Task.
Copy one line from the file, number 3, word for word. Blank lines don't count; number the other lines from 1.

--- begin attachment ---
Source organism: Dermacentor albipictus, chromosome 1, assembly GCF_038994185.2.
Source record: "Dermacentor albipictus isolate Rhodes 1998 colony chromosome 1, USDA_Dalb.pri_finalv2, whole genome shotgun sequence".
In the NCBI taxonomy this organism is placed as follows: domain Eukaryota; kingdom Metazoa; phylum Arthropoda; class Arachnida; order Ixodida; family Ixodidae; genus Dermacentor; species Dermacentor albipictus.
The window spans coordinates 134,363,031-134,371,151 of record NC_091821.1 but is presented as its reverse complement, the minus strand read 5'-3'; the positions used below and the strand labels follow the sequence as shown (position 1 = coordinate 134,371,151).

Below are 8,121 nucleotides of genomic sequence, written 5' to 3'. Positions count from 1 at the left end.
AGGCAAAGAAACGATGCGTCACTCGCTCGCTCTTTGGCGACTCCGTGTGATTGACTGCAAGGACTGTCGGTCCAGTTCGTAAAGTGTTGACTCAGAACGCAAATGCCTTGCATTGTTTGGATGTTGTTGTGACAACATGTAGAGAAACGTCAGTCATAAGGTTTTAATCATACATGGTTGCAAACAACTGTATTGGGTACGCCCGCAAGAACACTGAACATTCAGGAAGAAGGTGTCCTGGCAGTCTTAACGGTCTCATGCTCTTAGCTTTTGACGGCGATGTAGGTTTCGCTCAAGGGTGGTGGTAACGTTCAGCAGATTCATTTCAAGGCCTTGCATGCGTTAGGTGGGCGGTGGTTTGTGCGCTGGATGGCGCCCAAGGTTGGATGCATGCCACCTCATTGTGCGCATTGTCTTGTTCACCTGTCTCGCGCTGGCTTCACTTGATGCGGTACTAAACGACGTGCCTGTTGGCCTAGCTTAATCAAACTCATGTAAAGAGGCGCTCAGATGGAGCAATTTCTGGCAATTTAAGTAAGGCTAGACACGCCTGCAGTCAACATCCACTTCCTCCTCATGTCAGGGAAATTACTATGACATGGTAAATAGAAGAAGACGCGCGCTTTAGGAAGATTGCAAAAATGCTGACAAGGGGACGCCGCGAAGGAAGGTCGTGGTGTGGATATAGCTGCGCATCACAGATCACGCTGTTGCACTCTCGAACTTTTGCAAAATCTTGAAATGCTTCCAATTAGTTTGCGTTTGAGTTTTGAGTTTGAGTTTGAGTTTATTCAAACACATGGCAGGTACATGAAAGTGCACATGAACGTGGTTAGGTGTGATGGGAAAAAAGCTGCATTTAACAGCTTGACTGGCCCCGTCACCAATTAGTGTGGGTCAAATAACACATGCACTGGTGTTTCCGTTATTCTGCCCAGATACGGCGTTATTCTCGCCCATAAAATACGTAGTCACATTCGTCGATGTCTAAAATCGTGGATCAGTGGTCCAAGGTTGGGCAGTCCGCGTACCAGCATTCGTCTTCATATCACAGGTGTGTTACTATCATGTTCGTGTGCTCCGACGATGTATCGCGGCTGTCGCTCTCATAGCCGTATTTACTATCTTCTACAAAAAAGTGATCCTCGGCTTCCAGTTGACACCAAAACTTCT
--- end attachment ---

In the NCBI taxonomy this organism is placed as follows: domain Eukaryota; kingdom Metazoa; phylum Arthropoda; class Arachnida; order Ixodida; family Ixodidae; genus Dermacentor; species Dermacentor albipictus.